CEOs who have been in their position for a long time may resist change and prefer to stick to familiar strategies instead of embracing new ones. This can stifle innovation within the organization and make it difficult for the company to adapt to a rapidly changing business environment. CEOs who have been in their roles for a long time may become more risk-averse, preferring to maintain the status quo rather than take bold strategic risks. While a certain level of caution is necessary, excessive risk aversion can prevent a company from pursuing new opportunities and growing.

Long-serving CEOs may delay or neglect succession planning, which can be detrimental to the organization when the time comes for a leadership transition. A lack of succession planning can lead to disruptions in leadership and uncertainty among employees, investors, and other stakeholders. Long-serving CEOs may develop strong relationships with board members over time, which can lead to a lack of independent oversight. This can result in a board that is less effective in providing constructive criticism and holding the CEO accountable.

Research has shown that there is an optimal CEO tenure that maximizes shareholder value. Beyond a certain point, longer CEO tenures have been associated with diminishing returns for shareholders, suggesting that there is a point at which fresh leadership is needed to drive value creation.

Considerations for Organizations and C-suite Managers

In light of these trends, organizations should carefully consider the optimal tenure for their C-suite executives. While long-serving executives can provide stability and institutional knowledge, shorter terms can bring fresh perspectives and faster decision-making. Ultimately, the ideal tenure will depend on the specific circumstances and goals of the organization. The short tenure of C-suite executives can have several negative impacts on organizations, including disruption in leadership, loss of institutional knowledge, costs of recruitment and onboarding, and impact on reputation.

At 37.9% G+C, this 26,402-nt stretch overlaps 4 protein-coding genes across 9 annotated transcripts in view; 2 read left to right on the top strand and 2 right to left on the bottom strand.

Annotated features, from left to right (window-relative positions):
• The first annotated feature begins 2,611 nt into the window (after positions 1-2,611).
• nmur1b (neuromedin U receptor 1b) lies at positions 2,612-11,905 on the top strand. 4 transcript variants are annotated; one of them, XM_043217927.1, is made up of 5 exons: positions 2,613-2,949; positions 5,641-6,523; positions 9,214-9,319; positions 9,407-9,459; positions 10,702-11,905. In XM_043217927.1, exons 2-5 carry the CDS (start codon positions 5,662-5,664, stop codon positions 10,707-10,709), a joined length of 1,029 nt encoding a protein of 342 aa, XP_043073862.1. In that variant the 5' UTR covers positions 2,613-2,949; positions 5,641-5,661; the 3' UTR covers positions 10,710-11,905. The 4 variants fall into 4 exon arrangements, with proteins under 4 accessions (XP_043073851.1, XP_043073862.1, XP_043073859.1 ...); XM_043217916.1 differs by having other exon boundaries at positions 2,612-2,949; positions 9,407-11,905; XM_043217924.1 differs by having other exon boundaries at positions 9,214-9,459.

Succession Planning is Becoming More Crucial

A study published in the Strategic Management Journal explored the impact of CEO succession on firm performance. The study found that planned successions, where a successor is identified in advance, are associated with higher firm performance than unplanned successions. This highlights the importance of succession planning in ensuring smooth leadership transitions. Organizations can also play a role in improving C-suite tenure. Implementing a strong onboarding process, setting clear expectations and goals, focusing on employee engagement, and conducting regular performance reviews can all contribute to longer and more effective tenures.

C-suite executives can take several steps to improve their tenure and effectiveness. Continuous learning and development, effective communication and collaboration, emotional intelligence and resilience, and involvement in succession planning are all key strategies. Lastly, the tenure of C-suite executives is evolving, driven by factors such as performance, industry disruption, and stakeholder expectations. Organizations that can adapt to these trends and find the right balance between continuity and change will be best positioned for long-term success.